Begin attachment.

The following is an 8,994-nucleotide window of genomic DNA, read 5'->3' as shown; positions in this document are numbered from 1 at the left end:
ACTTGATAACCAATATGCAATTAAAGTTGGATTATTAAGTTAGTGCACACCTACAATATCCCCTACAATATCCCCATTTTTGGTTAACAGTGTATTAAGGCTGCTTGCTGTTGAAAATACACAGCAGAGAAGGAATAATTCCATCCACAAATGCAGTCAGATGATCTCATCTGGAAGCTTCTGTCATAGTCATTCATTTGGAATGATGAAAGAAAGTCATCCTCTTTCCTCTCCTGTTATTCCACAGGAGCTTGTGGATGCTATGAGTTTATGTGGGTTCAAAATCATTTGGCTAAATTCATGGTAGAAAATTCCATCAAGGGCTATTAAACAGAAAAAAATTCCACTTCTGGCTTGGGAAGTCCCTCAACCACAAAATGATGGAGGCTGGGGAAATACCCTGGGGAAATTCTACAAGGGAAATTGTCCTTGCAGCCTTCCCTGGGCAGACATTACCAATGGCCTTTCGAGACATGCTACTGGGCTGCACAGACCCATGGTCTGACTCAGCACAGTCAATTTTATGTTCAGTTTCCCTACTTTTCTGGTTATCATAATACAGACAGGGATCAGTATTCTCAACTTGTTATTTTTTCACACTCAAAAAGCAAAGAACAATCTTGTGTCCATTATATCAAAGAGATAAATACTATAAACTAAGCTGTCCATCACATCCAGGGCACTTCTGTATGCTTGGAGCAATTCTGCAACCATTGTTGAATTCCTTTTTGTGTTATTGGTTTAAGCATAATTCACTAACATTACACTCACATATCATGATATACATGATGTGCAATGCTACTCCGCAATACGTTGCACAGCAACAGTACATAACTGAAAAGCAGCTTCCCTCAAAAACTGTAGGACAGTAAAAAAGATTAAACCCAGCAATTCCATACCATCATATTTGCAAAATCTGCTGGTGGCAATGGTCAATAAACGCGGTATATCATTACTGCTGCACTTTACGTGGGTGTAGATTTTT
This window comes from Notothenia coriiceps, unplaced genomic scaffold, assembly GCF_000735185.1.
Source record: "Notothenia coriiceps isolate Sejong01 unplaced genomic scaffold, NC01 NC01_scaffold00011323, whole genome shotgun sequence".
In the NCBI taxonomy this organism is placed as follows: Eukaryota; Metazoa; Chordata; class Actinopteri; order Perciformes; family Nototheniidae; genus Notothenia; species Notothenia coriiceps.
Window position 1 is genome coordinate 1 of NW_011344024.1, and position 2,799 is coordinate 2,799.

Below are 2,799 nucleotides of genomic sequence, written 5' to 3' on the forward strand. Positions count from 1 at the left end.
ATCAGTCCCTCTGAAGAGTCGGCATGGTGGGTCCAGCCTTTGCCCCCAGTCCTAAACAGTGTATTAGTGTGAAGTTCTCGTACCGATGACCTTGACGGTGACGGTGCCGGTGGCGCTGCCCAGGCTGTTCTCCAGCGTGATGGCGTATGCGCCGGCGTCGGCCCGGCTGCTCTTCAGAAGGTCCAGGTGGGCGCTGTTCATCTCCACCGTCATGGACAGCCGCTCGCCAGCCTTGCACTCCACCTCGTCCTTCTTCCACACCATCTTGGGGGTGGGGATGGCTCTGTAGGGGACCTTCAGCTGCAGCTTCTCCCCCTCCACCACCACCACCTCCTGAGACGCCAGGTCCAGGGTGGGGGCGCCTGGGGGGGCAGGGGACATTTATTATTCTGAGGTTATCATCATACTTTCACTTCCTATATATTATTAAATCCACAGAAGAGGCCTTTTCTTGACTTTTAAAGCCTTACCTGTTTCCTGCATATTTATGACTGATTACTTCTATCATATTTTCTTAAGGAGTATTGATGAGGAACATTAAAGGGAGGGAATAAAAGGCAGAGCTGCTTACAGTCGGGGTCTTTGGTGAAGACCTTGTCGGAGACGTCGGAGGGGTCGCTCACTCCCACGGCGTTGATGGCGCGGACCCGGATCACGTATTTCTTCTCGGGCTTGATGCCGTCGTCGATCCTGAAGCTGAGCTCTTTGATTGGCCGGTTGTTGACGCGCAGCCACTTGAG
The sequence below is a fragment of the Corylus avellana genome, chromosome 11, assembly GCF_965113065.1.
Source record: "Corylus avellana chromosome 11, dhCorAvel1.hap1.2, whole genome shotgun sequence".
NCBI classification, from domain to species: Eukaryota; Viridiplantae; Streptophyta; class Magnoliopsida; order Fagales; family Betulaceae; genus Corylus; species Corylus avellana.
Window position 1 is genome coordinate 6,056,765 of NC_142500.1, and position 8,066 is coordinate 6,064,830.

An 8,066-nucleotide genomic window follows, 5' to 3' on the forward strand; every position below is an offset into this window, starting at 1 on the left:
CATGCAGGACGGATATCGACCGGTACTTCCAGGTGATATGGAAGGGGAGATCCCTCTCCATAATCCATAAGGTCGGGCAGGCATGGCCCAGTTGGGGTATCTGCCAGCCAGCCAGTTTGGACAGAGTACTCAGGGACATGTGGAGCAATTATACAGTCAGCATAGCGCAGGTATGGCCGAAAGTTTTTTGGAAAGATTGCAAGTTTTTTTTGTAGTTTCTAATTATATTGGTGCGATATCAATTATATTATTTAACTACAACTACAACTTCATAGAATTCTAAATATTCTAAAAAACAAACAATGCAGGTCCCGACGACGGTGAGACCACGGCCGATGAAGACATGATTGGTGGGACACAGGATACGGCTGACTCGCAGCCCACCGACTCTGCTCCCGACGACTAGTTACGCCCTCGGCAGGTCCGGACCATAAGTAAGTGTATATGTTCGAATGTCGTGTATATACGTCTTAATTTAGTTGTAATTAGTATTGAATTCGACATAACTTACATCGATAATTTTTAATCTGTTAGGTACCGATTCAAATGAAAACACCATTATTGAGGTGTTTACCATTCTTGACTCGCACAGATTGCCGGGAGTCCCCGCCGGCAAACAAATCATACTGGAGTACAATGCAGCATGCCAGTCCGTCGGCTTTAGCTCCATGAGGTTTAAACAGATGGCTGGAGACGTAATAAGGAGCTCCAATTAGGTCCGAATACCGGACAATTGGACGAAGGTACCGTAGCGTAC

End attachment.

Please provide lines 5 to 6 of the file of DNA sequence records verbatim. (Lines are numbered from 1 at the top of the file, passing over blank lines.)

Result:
In the NCBI taxonomy this organism is placed as follows: Eukaryota; Metazoa; Chordata; class Actinopteri; order Perciformes; family Nototheniidae; genus Notothenia; species Notothenia coriiceps.
Window position 1 is genome coordinate 1 of NW_011344024.1, and position 2,799 is coordinate 2,799.